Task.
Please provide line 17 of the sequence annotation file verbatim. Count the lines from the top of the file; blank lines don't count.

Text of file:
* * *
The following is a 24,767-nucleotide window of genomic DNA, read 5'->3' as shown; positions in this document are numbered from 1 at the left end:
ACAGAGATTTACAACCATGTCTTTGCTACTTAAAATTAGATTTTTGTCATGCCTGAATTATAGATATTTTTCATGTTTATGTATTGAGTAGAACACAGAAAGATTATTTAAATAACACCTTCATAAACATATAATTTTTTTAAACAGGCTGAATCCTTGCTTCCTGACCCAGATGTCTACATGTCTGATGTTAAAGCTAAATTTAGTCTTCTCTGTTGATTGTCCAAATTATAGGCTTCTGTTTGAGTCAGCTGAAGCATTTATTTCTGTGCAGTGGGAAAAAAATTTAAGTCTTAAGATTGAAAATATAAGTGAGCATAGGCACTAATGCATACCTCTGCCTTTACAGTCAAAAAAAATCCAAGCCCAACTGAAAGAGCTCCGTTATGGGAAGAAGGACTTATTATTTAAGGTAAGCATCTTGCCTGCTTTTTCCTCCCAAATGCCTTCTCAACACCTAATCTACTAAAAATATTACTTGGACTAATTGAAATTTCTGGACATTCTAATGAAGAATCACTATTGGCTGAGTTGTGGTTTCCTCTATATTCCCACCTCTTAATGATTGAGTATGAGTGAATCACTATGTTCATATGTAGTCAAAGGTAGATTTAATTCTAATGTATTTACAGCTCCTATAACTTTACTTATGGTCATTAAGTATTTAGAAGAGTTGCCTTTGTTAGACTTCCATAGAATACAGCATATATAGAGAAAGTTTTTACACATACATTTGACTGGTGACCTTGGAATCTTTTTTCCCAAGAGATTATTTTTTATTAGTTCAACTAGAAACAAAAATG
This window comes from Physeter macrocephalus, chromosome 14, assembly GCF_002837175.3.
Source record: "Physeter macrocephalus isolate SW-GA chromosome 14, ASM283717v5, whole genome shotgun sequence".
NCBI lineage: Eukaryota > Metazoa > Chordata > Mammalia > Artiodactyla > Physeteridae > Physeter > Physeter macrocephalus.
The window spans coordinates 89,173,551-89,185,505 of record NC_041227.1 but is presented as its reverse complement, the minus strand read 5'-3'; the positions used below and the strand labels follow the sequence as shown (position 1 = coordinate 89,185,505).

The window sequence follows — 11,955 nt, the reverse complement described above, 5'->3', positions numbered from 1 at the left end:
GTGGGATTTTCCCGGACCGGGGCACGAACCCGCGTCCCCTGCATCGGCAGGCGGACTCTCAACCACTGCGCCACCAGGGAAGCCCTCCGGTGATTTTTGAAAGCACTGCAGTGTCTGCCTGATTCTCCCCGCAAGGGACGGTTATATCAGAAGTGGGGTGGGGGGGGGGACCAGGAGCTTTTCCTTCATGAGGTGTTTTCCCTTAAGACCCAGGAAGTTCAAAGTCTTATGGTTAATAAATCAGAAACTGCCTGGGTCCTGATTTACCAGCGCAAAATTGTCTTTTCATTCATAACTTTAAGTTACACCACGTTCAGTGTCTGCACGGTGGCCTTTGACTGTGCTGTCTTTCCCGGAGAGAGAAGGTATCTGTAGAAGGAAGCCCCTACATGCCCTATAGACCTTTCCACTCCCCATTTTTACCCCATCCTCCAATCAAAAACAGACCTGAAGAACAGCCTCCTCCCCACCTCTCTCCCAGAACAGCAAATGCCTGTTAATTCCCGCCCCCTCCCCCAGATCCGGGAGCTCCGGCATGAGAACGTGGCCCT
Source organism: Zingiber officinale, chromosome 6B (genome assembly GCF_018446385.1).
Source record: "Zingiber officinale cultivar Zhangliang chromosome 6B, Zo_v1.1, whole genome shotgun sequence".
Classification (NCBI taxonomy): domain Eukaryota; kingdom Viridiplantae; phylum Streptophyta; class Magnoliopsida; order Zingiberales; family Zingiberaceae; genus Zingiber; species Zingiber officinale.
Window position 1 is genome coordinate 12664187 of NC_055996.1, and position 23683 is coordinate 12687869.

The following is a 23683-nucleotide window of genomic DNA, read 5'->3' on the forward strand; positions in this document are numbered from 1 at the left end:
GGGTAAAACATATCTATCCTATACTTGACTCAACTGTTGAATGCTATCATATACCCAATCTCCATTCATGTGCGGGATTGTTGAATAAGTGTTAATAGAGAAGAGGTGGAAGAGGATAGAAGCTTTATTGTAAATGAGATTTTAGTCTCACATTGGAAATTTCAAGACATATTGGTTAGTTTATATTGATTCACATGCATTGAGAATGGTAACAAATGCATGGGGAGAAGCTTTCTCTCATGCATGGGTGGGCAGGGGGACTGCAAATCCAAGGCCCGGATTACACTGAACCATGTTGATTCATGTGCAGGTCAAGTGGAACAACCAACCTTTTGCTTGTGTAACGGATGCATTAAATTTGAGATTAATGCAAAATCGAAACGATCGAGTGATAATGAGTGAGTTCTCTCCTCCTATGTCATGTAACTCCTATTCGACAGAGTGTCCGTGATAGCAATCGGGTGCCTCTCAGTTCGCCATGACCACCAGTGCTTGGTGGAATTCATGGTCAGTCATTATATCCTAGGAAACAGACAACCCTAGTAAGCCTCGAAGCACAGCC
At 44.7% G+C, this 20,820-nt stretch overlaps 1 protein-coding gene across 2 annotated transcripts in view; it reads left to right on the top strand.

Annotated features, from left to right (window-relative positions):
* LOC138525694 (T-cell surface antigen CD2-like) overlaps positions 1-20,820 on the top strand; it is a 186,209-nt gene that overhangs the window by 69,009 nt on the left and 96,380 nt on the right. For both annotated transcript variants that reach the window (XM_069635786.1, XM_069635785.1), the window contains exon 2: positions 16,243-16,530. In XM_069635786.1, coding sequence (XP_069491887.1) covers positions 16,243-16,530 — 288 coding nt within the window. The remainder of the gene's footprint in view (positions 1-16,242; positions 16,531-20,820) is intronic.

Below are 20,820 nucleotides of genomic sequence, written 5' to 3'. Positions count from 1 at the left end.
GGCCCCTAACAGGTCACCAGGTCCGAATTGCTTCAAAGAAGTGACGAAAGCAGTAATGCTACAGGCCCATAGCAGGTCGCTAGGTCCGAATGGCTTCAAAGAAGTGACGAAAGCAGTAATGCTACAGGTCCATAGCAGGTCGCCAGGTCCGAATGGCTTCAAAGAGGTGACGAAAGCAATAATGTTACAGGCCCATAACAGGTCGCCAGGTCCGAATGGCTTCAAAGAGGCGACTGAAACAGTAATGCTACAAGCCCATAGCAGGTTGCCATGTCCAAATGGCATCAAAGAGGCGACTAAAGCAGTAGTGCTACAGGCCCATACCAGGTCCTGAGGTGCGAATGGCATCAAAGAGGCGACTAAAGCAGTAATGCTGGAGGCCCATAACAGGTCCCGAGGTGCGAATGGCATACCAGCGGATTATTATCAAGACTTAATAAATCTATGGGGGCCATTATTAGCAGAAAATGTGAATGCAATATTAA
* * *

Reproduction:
* LOC138525694 (T-cell surface antigen CD2-like) overlaps positions 1-20,820 on the top strand; it is a 186,209-nt gene that overhangs the window by 69,009 nt on the left and 96,380 nt on the right. For both annotated transcript variants that reach the window (XM_069635786.1, XM_069635785.1), the window contains exon 2: positions 16,243-16,530. In XM_069635786.1, coding sequence (XP_069491887.1) covers positions 16,243-16,530 — 288 coding nt within the window. The remainder of the gene's footprint in view (positions 1-16,242; positions 16,531-20,820) is intronic.